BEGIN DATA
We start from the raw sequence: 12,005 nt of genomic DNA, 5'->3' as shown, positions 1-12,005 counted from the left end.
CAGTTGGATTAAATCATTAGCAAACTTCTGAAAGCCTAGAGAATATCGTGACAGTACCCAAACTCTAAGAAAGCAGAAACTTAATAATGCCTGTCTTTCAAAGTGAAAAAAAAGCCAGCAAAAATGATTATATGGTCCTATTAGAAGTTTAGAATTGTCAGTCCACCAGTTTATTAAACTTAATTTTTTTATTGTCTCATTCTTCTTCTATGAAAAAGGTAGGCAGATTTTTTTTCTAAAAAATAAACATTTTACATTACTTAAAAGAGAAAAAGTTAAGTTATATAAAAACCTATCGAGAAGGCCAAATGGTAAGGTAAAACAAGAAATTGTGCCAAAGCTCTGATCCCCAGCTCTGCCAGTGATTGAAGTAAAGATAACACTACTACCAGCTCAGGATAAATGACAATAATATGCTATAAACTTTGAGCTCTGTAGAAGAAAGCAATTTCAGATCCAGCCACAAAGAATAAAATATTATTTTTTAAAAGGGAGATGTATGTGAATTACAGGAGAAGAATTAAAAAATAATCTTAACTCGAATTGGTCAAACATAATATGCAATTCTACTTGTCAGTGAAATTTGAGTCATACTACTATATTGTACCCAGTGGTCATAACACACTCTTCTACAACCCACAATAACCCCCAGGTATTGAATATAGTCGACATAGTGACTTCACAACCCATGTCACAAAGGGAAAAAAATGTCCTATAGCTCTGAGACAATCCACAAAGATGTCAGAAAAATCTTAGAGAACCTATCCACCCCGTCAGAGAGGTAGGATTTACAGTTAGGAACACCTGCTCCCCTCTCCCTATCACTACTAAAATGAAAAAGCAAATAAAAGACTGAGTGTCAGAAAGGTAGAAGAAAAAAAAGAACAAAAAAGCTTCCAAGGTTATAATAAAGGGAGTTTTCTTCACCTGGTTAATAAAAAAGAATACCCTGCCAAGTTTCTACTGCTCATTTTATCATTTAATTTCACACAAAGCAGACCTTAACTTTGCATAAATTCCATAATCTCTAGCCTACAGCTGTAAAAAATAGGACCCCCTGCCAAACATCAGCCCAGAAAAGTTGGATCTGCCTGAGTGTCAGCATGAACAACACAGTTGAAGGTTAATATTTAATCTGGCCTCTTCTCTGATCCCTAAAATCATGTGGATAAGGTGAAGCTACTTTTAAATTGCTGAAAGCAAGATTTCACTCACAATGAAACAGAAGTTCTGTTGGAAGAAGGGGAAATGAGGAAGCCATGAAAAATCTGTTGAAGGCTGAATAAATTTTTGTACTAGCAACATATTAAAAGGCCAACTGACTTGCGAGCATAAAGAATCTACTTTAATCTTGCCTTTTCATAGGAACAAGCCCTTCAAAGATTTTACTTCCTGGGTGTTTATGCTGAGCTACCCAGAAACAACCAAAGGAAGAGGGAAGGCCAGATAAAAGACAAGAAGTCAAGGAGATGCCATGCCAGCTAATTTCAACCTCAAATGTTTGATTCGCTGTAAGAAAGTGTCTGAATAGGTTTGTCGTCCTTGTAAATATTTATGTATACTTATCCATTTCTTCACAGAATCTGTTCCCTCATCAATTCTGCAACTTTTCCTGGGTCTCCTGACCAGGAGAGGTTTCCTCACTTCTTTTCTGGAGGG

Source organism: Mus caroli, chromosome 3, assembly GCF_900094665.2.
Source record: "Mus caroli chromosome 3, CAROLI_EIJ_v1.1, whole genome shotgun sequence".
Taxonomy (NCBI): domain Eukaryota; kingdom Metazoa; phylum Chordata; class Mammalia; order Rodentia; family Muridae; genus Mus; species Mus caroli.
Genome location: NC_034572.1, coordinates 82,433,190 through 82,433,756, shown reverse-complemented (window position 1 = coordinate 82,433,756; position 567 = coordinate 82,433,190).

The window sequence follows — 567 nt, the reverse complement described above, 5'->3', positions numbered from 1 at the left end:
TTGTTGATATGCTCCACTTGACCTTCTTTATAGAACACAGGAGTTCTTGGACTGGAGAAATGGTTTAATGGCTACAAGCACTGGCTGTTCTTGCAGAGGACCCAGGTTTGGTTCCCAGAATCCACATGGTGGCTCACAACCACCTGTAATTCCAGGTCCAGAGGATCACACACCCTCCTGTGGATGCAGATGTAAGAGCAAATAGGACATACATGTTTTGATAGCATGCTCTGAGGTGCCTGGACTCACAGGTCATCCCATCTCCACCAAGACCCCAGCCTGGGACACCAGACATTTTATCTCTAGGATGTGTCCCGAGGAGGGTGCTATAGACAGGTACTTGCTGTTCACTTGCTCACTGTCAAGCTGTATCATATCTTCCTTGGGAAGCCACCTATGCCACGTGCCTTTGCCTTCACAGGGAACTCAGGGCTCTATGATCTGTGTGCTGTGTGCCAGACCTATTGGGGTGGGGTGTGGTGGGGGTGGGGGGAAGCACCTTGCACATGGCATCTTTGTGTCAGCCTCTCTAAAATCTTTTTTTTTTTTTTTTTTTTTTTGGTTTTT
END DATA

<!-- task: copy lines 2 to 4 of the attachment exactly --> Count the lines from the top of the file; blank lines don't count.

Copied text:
CAGTTGGATTAAATCATTAGCAAACTTCTGAAAGCCTAGAGAATATCGTGACAGTACCCAAACTCTAAGAAAGCAGAAACTTAATAATGCCTGTCTTTCAAAGTGAAAAAAAAGCCAGCAAAAATGATTATATGGTCCTATTAGAAGTTTAGAATTGTCAGTCCACCAGTTTATTAAACTTAATTTTTTTATTGTCTCATTCTTCTTCTATGAAAAAGGTAGGCAGATTTTTTTTCTAAAAAATAAACATTTTACATTACTTAAAAGAGAAAAAGTTAAGTTATATAAAAACCTATCGAGAAGGCCAAATGGTAAGGTAAAACAAGAAATTGTGCCAAAGCTCTGATCCCCAGCTCTGCCAGTGATTGAAGTAAAGATAACACTACTACCAGCTCAGGATAAATGACAATAATATGCTATAAACTTTGAGCTCTGTAGAAGAAAGCAATTTCAGATCCAGCCACAAAGAATAAAATATTATTTTTTAAAAGGGAGATGTATGTGAATTACAGGAGAAGAATTAAAAAATAATCTTAACTCGAATTGGTCAAACATAATATGCAATTCTACTTGTCAGTGAAATTTGAGTCATACTACTATATTGTACCCAGTGGTCATAACACACTCTTCTACAACCCACAATAACCCCCAGGTATTGAATATAGTCGACATAGTGACTTCACAACCCATGTCACAAAGGGAAAAAAATGTCCTATAGCTCTGAGACAATCCACAAAGATGTCAGAAAAATCTTAGAGAACCTATCCACCCCGTCAGAGAGGTAGGATTTACAGTTAGGAACACCTGCTCCCCTCTCCCTATCACTACTAAAATGAAAAAGCAAATAAAAGACTGAGTGTCAGAAAGGTAGAAGAAAAAAAAGAACAAAAAAGCTTCCAAGGTTATAATAAAGGGAGTTTTCTTCACCTGGTTAATAAAAAAGAATACCCTGCCAAGTTTCTACTGCTCATTTTATCATTTAATTTCACACAAAGCAGACCTTAACTTTGCATAAATTCCATAATCTCTAGCCTACAGCTGTAAAAAATAGGACCCCCTGCCAAACATCAGCCCAGAAAAGTTGGATCTGCCTGAGTGTCAGCATGAACAACACAGTTGAAGGTTAATATTTAATCTGGCCTCTTCTCTGATCCCTAAAATCATGTGGATAAGGTGAAGCTACTTTTAAATTGCTGAAAGCAAGATTTCACTCACAATGAAACAGAAGTTCTGTTGGAAGAAGGGGAAATGAGGAAGCCATGAAAAATCTGTTGAAGGCTGAATAAATTTTTGTACTAGCAACATATTAAAAGGCCAACTGACTTGCGAGCATAAAGAATCTACTTTAATCTTGCCTTTTCATAGGAACAAGCCCTTCAAAGATTTTACTTCCTGGGTGTTTATGCTGAGCTACCCAGAAACAACCAAAGGAAGAGGGAAGGCCAGATAAAAGACAAGAAGTCAAGGAGATGCCATGCCAGCTAATTTCAACCTCAAATGTTTGATTCGCTGTAAGAAAGTGTCTGAATAGGTTTGTCGTCCTTGTAAATATTTATGTATACTTATCCATTTCTTCACAGAATCTGTTCCCTCATCAATTCTGCAACTTTTCCTGGGTCTCCTGACCAGGAGAGGTTTCCTCACTTCTTTTCTGGAGGG

Source organism: Mus caroli, chromosome 3, assembly GCF_900094665.2.
Source record: "Mus caroli chromosome 3, CAROLI_EIJ_v1.1, whole genome shotgun sequence".